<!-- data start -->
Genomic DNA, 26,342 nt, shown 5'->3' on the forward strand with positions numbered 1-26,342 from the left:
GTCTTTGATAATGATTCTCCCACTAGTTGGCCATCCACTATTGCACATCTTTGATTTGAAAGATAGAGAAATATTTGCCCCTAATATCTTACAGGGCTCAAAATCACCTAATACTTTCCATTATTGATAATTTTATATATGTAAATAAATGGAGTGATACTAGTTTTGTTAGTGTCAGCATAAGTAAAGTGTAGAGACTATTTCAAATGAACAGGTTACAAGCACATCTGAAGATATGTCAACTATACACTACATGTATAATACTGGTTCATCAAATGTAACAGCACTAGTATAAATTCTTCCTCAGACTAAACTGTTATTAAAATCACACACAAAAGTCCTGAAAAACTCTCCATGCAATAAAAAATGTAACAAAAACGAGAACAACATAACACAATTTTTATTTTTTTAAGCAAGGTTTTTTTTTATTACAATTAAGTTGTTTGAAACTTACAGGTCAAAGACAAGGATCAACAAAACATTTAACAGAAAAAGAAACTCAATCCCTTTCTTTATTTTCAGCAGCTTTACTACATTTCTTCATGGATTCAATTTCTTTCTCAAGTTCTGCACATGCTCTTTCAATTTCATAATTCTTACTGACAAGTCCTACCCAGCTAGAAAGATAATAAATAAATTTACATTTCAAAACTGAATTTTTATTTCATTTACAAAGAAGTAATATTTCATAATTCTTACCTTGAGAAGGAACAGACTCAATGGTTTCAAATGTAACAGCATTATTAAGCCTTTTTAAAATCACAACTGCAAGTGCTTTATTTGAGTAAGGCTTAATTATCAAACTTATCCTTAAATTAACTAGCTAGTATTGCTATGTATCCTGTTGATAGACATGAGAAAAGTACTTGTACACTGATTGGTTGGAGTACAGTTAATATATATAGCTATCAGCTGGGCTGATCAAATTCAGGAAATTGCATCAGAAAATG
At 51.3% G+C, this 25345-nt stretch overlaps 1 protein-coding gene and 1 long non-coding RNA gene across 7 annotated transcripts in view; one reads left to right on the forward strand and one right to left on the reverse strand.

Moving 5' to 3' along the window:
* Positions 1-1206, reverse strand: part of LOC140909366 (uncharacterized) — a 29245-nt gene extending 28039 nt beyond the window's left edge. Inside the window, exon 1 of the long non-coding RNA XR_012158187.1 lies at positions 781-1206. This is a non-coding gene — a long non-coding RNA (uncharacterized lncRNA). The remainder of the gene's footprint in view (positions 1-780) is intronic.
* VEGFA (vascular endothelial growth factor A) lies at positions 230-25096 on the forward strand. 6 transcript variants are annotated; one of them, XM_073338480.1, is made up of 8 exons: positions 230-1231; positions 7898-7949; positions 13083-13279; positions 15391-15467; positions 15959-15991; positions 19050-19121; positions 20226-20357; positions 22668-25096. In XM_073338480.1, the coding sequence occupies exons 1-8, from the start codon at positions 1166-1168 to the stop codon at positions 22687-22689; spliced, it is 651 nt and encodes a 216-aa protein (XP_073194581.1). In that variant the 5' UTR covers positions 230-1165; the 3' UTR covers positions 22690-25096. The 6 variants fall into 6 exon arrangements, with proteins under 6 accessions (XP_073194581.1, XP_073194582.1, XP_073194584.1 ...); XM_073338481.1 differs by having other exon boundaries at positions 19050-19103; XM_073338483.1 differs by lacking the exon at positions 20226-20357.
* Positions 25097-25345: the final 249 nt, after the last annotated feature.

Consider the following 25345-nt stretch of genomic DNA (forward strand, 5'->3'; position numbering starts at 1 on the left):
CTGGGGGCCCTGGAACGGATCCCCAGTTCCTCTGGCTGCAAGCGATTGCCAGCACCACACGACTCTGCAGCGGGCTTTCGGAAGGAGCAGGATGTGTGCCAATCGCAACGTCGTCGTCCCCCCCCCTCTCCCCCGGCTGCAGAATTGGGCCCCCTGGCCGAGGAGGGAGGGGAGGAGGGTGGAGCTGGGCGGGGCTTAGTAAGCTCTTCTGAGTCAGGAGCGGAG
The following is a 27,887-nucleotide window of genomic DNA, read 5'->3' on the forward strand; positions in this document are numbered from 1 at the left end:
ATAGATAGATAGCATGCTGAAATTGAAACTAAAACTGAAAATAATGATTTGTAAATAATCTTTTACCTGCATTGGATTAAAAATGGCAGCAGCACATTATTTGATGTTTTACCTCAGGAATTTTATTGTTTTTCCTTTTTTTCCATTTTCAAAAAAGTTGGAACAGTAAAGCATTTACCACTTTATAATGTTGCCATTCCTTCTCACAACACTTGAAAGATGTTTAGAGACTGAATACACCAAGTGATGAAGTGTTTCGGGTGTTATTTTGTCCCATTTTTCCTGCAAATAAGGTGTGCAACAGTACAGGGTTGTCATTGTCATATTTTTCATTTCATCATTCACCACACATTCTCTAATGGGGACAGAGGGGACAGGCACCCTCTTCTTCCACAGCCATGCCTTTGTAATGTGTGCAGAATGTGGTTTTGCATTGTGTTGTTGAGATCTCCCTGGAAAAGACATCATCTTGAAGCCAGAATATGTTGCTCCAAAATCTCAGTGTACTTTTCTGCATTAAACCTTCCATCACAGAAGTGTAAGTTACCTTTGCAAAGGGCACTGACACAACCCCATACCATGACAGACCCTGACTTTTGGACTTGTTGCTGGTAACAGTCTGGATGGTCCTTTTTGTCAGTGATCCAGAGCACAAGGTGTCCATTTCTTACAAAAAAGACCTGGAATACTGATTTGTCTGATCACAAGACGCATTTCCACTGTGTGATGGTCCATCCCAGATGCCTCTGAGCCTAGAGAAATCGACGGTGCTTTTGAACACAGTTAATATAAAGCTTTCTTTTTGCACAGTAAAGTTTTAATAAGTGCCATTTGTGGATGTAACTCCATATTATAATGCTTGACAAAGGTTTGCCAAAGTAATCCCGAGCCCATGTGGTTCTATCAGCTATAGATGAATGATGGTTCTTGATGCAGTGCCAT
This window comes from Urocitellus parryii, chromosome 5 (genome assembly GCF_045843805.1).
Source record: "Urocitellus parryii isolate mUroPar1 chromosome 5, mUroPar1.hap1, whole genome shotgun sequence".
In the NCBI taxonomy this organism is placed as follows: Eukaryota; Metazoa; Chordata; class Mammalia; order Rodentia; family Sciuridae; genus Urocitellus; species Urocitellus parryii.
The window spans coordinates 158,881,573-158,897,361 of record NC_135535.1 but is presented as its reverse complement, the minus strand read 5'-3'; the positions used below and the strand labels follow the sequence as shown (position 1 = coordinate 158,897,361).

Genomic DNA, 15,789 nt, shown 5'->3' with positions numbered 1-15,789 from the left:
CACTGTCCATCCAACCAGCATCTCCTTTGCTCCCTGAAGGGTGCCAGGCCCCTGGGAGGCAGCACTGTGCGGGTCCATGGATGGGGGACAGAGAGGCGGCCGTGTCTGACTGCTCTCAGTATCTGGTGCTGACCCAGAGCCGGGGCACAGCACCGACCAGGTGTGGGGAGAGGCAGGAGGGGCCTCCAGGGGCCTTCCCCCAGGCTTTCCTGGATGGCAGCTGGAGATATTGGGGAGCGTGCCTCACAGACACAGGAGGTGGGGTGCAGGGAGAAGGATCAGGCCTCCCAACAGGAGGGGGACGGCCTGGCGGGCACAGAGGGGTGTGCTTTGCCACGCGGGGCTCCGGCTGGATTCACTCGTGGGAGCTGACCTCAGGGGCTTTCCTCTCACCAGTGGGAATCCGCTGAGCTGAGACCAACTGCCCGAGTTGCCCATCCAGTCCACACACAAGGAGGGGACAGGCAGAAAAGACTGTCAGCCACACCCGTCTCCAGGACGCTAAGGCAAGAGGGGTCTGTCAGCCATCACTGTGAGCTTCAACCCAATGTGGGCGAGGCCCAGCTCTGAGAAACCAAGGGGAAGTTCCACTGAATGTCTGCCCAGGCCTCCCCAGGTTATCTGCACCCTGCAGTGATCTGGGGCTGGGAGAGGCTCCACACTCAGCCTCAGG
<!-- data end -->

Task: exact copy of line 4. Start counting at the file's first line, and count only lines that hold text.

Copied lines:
Moving 5' to 3' along the window: